With no presets or tap tempo, the Pulsar may find use largely in the studio, but you could easily stumble across a couple of unique sounds that you must have for live performance
Wide range of inspiring tremolo and pan effects in a small, affordable package
Begs for a tap tempo option
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Electro-Harmonix introduced the original Pulsar around 1979, and it was one of the first tremolo pedal effects. Original is the operative word here, because like most EHX devices, it offered a unique take on a classic sound.
From the beginning, the pedal provided many more sound-shaping possibilities than your classic amp tremolo. There was a switch to toggle between amp-like triangle and synth-style square-wave choppiness, as well as a knob to further shape the character of the unit’s pulsing, volume-sculpted rhythms.
Over the years, while retaining the same controls, the pedal went from a small housing to a larger one, then returned to a smaller, more robust package with a stereo option that adds panning to the equation.
The new Nano version is the smallest housing yet, yet it sacrifices no modifiers or stereo functionality. In fact, an additional control has been added. As there is often a perceived level drop when a tremolo effect is engaged, EHX has included a volume control to compensate for this.
The depth knob is just one area in which this pedal differs from your typical tremolo/panning effect. It has the usual function of adjusting the amount of tremolo, but push it past around one o’clock and the modulation becomes asymmetrical, warping the audio signal between positive and negative phases. To my ears, it then hovers somewhere between a Leslie and a harmonic tremolo.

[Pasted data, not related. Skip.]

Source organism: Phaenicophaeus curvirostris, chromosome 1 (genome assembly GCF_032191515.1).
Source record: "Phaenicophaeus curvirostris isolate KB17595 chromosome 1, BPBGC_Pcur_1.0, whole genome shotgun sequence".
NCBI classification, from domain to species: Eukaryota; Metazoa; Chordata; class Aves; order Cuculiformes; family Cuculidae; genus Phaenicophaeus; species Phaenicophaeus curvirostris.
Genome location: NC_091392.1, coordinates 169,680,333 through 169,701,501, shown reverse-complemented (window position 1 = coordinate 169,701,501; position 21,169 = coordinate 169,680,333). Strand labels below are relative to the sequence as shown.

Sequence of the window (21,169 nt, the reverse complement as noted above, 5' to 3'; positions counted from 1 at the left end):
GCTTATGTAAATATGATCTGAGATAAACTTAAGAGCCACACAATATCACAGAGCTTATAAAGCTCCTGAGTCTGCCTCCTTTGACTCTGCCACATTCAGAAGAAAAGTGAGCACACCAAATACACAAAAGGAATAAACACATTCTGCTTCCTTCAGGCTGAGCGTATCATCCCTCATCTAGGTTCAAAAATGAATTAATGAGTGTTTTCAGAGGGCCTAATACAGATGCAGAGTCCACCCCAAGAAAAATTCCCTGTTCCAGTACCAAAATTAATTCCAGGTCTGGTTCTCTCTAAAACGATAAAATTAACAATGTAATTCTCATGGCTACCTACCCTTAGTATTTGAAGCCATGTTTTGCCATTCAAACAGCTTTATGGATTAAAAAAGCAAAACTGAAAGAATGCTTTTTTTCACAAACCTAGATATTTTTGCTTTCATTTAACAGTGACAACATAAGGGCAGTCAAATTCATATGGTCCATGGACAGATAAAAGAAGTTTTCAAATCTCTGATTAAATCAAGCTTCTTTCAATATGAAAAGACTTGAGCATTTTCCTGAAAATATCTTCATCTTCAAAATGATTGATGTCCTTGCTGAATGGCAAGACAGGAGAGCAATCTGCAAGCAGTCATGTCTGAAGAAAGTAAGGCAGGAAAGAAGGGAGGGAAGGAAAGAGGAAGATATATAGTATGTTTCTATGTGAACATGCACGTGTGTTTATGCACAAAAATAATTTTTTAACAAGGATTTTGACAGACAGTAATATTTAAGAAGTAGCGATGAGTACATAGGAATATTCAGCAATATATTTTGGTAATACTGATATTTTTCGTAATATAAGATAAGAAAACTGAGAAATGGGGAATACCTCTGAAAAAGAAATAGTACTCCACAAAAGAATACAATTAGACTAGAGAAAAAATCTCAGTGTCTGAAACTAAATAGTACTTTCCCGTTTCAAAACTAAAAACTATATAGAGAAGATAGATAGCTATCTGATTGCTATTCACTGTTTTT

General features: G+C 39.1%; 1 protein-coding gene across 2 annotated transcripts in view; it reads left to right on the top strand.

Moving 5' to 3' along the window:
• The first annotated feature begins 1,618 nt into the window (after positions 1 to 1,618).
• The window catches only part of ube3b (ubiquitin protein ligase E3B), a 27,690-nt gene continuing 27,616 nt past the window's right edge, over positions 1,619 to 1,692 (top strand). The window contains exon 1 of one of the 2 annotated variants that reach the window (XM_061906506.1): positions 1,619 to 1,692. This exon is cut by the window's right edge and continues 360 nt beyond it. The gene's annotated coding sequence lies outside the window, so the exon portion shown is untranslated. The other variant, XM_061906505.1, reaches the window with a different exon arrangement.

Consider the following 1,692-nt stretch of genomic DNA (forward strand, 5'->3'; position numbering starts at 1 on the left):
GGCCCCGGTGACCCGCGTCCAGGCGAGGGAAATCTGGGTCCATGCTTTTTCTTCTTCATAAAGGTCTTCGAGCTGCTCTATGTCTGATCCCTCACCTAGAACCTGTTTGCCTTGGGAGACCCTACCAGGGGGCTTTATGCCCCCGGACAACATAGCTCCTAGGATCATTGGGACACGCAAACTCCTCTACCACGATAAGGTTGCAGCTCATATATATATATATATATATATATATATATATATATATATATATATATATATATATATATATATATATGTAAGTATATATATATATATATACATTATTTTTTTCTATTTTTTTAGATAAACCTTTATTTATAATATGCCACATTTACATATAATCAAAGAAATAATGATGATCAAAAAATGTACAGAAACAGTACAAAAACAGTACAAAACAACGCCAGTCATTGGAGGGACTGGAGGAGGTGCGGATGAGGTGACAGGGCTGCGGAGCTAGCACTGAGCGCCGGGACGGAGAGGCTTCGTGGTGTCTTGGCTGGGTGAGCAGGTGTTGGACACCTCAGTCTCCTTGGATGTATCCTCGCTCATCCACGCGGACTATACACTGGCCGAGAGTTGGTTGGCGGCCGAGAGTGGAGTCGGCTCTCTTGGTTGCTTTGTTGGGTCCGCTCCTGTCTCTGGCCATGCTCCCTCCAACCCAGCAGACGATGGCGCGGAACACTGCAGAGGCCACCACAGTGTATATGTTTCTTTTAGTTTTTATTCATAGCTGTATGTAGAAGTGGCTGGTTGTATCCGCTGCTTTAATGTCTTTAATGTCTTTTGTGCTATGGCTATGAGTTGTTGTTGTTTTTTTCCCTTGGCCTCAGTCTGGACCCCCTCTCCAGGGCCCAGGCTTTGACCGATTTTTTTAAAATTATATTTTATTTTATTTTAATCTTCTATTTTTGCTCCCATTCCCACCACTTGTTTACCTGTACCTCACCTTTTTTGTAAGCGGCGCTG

The rate knob provides an enormous range of speed adjustment for the tremolo or pan effect. At it slowest, I found it unusable for tremolo, but when set to run very slow on the square wave setting, it made for an interesting panning effect, as the signal spent a long time in one amp before jumping to the other. At high speeds it enters into ring-modulation territory.
The shape knob gradually shifts from falling to rising sawtooth, and from narrow to wide pulse width. The rate/status LED pulses to show the speed of the effect when it's engaged. The Pulsar runs on an included nine-volt battery or an optional power supply.
If you’re trying to match the sound of the classic amp tremolo in your Fender or Vox, the Nano Pulsar might not be for you, although I could definitely get a usable vintage-style sound from it.
Where this pedal came alive was when I stomped on my octave fuzz and ran it through a galloping square-wave rhythm for a terrific analog synth-style sound. There is no tap tempo, so, live, you will have to start the song and have the drummer match the tempo you set on the pedal. Using it to record with a drum loop, I was able to set the rhythm to sync for as long as my guitar chords sustained, which is all you really need.
Thanks to the interaction between the shape, depth, and rate controls, the Pulsar presents an abundance of cool sounds that can’t be achieved with standard amp tremolo.
With no presets and the aforementioned lack of tap tempo, the Pulsar may find use largely in the studio, but you could easily stumble across a couple of unique sounds that you must have for live performance. In fact, with the Nano Pulsar’s small size and low price, you could strap two of them on your board for less than the cost of some larger boutique pedals.
PRICE: $99 street
CONTROLS: Volume, depth, rate, shape, waveform toggle
EXTRAS: Stereo operation
SIZE: 4.5” x 2.75” x 2.1”